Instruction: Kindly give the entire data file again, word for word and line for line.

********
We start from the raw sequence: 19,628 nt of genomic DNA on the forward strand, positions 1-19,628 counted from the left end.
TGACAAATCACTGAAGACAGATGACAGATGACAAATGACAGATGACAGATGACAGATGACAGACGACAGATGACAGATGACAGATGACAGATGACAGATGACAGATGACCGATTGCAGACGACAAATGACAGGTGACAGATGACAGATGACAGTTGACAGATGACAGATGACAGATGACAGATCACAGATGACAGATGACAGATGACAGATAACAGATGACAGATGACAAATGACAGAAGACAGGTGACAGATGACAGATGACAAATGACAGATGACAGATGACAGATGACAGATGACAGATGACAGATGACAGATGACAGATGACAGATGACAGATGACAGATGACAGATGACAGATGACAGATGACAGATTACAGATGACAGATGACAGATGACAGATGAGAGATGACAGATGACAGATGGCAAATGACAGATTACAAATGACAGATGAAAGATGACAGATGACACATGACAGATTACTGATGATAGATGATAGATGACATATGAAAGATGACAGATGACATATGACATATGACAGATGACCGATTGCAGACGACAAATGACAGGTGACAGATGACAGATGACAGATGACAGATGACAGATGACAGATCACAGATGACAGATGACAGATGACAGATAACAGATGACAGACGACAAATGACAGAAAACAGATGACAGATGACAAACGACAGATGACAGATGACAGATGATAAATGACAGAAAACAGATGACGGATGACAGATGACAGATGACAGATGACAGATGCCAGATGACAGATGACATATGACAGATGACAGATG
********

We start from the raw sequence: 19,628 nt of genomic DNA on the forward strand, positions 1-19,628 counted from the left end.
TGACAAATCACTGAAGACAGATGACAGATGACAAATGACAGATGACAGATGACAGATGACAGACGACAGATGACAGATGACAGATGACAGATGACAGATGACAGATGACCGATTGCAGACGACAAATGACAGGTGACAGATGACAGATGACAGTTGACAGATGACAGATGACAGATGACAGATCACAGATGACAGATGACAGATGACAGATAACAGATGACAGATGACAAATGACAGAAGACAGGTGACAGATGACAGATGACAAATGACAGATGACAGATGACAGATGACAGATGACAGATGACAGATGACAGATGACAGATGACAGATGACAGATGACAGATGACAGATGACAGATGACAGATGACAGATTACAGATGACAGATGACAGATGACAGATGAGAGATGACAGATGACAGATGGCAAATGACAGATTACAAATGACAGATGAAAGATGACAGATGACACATGACAGATTACTGATGATAGATGATAGATGACATATGAAAGATGACAGATGACATATGACATATGACAGATGACCGATTGCAGACGACAAATGACAGGTGACAGATGACAGATGACAGATGACAGATGACAGATGACAGATCACAGATGACAGATGACAGATGACAGATAACAGATGACAGACGACAAATGACAGAAAACAGATGACAGATGACAAACGACAGATGACAGATGACAGATGATAAATGACAGAAAACAGATGACGGATGACAGATGACAGATGACAGATGACAGATGCCAGATGACAGATGACATATGACAGATGACAGATG